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The ethics of citations

Published by Ioana Liuta

This blog post was written by Joe Wright, SFU Library co-op student

Citations: Often the least favourite, last minute part of the writing process, intended to uphold academic integrity by giving proper credit and allow readers to validate your work. However, as important as it is to prevent plagiarism, other ethical considerations involved in citing are often neglected.

Citations are a significant signal of whose work is valued and respected, as well as the reputation of authors and institutions. Citations can even decide career trajectories, opening (or closing) doors to further opportunities for authors, by influencing the reach of knowledge and recognition of contributions to research.

Citation circles

The academic world consists of citation patterns that exhibit clear bias, creating a cycle of ‘trusted’ voices that creates barriers to recognition of the research of marginalized groups, whether that be based on race, gender, sexuality, ability, or class.

Many of the foundational works in the humanities and social sciences were written at a time when the voices of White men dominated public platforms, due to the exclusion of marginalized groups from the resources, education, and recognition required to have their own voices and works heard. Studies have shown that these biases have persisted in the citation patterns of these disciplines, such as law, anthropology, and philosophy.

However, this form of exclusion is not limited to any specific set of disciplines. Dworkin et al. (2020) analyzed reference lists from five top neuroscience journals, finding that, when accounting for the relative number of articles from each group, articles where men are listed as the first or last author were cited 11.6% more than expected, while articles with women listed as the first or last author were cited 30.2% less than expected.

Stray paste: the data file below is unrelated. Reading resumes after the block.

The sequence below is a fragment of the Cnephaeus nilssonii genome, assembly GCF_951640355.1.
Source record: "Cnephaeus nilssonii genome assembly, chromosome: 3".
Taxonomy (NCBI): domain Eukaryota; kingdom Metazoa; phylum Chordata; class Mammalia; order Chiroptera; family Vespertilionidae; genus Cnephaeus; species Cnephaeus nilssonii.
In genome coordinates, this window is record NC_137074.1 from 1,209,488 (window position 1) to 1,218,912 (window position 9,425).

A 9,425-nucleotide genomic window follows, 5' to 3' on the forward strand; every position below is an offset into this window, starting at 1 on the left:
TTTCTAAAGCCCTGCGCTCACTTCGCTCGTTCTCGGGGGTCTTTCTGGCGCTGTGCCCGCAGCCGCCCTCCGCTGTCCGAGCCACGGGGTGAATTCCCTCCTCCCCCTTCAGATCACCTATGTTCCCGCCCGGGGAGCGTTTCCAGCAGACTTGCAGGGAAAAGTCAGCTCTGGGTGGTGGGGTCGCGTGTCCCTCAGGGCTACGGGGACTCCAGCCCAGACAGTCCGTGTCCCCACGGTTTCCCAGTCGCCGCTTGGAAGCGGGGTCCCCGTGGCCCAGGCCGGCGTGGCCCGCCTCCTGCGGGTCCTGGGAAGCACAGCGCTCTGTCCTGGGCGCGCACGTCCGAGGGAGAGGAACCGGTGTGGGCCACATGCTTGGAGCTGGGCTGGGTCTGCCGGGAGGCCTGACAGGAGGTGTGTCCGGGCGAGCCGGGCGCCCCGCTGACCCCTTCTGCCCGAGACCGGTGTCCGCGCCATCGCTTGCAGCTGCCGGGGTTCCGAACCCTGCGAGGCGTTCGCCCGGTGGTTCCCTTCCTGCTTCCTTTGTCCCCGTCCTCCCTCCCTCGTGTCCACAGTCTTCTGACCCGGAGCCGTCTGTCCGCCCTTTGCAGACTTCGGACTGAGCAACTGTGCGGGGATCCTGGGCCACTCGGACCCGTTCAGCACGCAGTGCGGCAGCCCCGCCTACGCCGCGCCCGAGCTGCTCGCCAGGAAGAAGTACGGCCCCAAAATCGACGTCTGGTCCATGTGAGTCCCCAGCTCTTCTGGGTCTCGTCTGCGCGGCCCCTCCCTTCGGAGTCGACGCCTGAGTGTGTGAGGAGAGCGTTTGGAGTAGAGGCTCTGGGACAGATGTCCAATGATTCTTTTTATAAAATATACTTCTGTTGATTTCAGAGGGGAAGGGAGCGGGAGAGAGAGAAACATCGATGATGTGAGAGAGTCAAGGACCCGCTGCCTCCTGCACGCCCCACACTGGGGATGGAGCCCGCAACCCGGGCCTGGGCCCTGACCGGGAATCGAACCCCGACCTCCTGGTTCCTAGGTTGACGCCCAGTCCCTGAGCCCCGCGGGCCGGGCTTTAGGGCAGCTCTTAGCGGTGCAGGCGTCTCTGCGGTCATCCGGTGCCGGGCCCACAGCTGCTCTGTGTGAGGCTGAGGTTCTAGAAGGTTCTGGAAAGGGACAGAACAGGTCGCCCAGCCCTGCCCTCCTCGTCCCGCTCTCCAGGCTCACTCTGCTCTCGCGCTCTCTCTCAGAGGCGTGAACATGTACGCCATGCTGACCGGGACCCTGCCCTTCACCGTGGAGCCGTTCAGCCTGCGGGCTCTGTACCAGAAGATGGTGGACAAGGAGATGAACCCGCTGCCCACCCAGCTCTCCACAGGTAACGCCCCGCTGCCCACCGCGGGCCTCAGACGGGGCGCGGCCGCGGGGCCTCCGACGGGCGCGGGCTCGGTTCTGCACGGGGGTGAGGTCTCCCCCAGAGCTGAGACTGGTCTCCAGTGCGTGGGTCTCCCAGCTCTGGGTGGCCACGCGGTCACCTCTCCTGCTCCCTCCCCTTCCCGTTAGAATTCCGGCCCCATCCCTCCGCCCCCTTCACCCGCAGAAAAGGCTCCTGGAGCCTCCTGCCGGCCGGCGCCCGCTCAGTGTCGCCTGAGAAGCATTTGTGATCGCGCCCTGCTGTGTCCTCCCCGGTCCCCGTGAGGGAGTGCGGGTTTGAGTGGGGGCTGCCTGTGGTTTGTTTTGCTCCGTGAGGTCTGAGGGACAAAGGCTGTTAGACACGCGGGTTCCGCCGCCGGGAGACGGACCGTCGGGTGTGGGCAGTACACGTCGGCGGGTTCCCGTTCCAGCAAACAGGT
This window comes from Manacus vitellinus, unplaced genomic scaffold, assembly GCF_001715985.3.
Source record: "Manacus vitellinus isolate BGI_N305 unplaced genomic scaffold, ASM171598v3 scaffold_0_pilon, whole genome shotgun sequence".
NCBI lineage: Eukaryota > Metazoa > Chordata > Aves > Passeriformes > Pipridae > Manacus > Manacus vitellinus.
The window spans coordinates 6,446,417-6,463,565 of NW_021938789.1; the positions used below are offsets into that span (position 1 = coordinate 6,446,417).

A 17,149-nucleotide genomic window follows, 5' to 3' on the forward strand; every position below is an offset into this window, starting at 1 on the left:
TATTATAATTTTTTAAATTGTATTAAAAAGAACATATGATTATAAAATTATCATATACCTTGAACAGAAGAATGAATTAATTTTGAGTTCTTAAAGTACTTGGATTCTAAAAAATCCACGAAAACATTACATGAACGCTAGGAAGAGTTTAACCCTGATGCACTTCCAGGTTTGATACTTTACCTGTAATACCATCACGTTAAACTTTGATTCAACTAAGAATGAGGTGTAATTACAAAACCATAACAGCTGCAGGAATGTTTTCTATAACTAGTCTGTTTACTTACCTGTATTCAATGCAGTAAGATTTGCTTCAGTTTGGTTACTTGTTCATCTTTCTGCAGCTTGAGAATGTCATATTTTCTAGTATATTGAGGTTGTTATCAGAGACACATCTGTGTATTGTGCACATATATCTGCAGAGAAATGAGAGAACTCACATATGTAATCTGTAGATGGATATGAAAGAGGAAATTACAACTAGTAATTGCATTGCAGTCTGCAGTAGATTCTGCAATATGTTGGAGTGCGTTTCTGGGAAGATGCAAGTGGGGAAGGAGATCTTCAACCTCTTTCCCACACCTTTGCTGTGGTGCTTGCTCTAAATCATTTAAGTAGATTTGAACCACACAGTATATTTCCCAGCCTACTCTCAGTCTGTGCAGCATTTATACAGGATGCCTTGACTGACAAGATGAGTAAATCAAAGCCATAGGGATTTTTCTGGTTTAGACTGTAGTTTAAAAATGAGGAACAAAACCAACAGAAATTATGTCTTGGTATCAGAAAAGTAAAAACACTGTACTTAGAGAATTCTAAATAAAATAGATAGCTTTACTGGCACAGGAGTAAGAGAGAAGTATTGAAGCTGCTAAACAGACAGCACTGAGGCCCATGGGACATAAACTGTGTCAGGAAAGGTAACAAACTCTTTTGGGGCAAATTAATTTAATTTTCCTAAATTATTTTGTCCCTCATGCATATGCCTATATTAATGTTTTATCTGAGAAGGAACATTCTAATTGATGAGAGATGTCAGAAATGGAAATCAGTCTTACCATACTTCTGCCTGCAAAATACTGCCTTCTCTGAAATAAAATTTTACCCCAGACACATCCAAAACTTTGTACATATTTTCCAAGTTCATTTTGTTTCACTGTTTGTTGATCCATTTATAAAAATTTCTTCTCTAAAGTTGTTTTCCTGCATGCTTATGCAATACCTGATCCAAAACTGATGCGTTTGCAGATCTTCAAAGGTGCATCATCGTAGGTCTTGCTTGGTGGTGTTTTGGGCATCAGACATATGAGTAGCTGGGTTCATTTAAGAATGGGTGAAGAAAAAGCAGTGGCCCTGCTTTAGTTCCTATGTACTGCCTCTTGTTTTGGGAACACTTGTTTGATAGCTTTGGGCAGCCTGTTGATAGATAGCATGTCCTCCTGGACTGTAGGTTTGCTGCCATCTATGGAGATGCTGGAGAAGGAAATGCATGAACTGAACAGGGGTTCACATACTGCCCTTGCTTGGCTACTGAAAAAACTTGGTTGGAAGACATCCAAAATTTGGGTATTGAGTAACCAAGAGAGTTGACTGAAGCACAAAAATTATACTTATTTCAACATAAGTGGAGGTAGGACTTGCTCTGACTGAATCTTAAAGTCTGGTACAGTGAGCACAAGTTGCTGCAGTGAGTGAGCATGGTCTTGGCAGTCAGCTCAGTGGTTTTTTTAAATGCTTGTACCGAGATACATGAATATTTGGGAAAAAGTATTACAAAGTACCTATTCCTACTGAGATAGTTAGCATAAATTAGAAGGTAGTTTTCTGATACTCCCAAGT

Furthermore, Chakravartty et al. (2018), analysed 12 different journals over a decade in the field of communication studies, and found that BIPOC scholars remain underrepresented in publishing and citation rates, and were less likely to hold editorial positions. When BIPOC scholars are under-represented in positions such as editors or reviewers, their research must effectively pass through White gatekeepers before being published.

Ginther et al. (2018) analysed US National Institute of Health research awards applications and were able to show that when compared to White applicants, Black applicants’ papers were cited less, and appeared in journals with lower impact factors. The result of this inequality of bibliometrics contributed significantly to their ability to access funding in the form of research grants.

Despite this inequality in funding, a study by Hofstra et al. (2020) found that US doctoral recipients from marginalized groups produce higher rates of scientific novelty, yet their contributions are less likely to be recognised and valued by other scholars, and less likely to result in successful scientific careers.

When we regard citation metrics simply as a measure of how valuable or influential a work is, without considering their context, we are reinforcing these historical inequalities.

Impact on your work

We all have a part to play in this. It’s not hard to see how putting some consideration into the authors we represent in our own work is important. Your reference list reflects what/who influenced your thinking. If your work only cites white, male voices, then surely you are only repeating the views and knowledge of those voices.

Kelly Baker, editor of the practitioner’s newsletter: Women in Higher Education, explains how citations can either reproduce inequalities, or function as a “powerful corrective” to work against inequality. While writing about her own experience being excluded from a reference list, she explains that “our citations tell what and who matters to us. They reveal our politics, sometimes unknowingly, to those who encounter our work.”

How to be more citation conscious